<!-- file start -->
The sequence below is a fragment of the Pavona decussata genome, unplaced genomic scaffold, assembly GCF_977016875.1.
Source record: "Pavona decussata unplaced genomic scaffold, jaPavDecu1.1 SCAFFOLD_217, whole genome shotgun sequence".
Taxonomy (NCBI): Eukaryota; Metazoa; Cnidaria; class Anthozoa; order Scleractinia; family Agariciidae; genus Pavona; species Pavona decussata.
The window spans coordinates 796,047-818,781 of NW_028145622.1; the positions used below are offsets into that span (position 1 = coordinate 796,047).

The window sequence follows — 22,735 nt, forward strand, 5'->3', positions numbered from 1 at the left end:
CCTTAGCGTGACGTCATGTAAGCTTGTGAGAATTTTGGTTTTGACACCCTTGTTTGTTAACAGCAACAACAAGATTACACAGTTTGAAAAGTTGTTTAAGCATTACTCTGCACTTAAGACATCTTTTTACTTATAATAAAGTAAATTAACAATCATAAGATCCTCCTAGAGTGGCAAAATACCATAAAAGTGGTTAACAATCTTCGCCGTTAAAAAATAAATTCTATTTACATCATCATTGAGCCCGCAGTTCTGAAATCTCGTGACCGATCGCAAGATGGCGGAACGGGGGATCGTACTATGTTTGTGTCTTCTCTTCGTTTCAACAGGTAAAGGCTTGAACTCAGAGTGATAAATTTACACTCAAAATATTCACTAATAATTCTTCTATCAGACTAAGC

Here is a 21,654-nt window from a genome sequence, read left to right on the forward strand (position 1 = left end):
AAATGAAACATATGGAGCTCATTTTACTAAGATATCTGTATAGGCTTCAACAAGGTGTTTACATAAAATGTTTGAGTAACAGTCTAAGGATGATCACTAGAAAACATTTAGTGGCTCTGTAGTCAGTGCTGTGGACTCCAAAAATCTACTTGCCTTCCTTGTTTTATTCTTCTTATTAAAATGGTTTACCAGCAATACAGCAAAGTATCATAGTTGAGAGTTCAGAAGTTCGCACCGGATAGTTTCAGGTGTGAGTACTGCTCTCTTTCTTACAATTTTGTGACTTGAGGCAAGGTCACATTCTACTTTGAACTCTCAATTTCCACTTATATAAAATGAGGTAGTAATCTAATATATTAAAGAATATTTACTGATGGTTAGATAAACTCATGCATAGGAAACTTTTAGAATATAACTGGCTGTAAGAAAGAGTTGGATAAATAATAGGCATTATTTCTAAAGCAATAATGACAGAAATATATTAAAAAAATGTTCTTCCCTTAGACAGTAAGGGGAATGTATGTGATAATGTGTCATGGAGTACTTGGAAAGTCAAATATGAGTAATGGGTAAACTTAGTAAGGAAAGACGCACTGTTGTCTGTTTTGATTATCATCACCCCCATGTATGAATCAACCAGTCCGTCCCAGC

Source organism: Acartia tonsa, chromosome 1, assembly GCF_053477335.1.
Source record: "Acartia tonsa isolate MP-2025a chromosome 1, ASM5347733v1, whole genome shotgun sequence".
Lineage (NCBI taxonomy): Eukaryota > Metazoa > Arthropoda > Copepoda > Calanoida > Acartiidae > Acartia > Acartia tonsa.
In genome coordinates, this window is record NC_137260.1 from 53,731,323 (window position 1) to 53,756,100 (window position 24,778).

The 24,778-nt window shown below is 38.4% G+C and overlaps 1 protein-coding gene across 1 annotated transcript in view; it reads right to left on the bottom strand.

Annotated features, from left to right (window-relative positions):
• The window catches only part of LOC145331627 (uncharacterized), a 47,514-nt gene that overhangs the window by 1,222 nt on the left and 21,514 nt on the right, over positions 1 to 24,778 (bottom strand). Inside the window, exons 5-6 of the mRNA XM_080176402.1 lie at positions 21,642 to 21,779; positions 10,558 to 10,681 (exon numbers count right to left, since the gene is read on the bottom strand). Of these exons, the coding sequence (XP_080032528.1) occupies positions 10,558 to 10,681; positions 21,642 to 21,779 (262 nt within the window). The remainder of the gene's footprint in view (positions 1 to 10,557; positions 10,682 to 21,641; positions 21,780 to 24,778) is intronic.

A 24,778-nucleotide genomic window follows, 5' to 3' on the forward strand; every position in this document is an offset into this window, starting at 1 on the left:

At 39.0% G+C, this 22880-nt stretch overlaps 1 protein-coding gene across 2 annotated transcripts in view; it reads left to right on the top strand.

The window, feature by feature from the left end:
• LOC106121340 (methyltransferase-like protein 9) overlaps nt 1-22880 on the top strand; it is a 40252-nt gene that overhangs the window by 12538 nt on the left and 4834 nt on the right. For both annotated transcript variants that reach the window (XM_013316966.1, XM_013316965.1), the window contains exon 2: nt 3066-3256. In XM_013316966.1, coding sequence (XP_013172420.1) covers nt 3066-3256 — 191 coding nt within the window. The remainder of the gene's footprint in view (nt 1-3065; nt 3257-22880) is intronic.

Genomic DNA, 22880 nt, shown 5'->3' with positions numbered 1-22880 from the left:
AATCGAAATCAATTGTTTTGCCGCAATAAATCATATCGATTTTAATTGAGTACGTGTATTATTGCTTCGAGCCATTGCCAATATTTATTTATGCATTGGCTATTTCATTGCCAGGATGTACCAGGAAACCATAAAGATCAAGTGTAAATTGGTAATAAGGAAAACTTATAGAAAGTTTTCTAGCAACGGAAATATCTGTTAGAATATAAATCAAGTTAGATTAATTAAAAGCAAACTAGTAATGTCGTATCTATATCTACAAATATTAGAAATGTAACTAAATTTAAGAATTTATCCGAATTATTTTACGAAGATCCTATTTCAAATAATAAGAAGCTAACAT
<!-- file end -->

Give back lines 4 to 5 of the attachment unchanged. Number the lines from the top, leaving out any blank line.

The window spans coordinates 796,047-818,781 of NW_028145622.1; the positions used below are offsets into that span (position 1 = coordinate 796,047).

The window sequence follows — 22,735 nt, forward strand, 5'->3', positions numbered from 1 at the left end: